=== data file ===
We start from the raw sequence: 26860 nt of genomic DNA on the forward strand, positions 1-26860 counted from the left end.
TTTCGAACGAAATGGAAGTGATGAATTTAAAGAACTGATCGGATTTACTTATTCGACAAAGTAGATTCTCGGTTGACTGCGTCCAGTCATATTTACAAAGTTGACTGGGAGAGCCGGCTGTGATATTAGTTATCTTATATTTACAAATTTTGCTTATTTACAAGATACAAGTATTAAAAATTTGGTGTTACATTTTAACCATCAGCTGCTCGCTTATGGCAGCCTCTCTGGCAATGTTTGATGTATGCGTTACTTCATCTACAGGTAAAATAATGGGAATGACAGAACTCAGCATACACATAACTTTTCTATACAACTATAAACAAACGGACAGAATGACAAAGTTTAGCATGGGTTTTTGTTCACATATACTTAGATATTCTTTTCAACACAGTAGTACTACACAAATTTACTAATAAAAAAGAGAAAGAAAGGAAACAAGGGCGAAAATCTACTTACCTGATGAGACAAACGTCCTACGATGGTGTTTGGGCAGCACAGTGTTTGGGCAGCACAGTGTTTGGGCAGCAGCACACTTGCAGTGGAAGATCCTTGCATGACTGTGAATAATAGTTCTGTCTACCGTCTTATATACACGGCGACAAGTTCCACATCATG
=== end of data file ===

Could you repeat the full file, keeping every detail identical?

We start from the raw sequence: 26860 nt of genomic DNA on the forward strand, positions 1-26860 counted from the left end.
TTTCGAACGAAATGGAAGTGATGAATTTAAAGAACTGATCGGATTTACTTATTCGACAAAGTAGATTCTCGGTTGACTGCGTCCAGTCATATTTACAAAGTTGACTGGGAGAGCCGGCTGTGATATTAGTTATCTTATATTTACAAATTTTGCTTATTTACAAGATACAAGTATTAAAAATTTGGTGTTACATTTTAACCATCAGCTGCTCGCTTATGGCAGCCTCTCTGGCAATGTTTGATGTATGCGTTACTTCATCTACAGGTAAAATAATGGGAATGACAGAACTCAGCATACACATAACTTTTCTATACAACTATAAACAAACGGACAGAATGACAAAGTTTAGCATGGGTTTTTGTTCACATATACTTAGATATTCTTTTCAACACAGTAGTACTACACAAATTTACTAATAAAAAAGAGAAAGAAAGGAAACAAGGGCGAAAATCTACTTACCTGATGAGACAAACGTCCTACGATGGTGTTTGGGCAGCACAGTGTTTGGGCAGCACAGTGTTTGGGCAGCAGCACACTTGCAGTGGAAGATCCTTGCATGACTGTGAATAATAGTTCTGTCTACCGTCTTATATACACGGCGACAAGTTCCACATCATG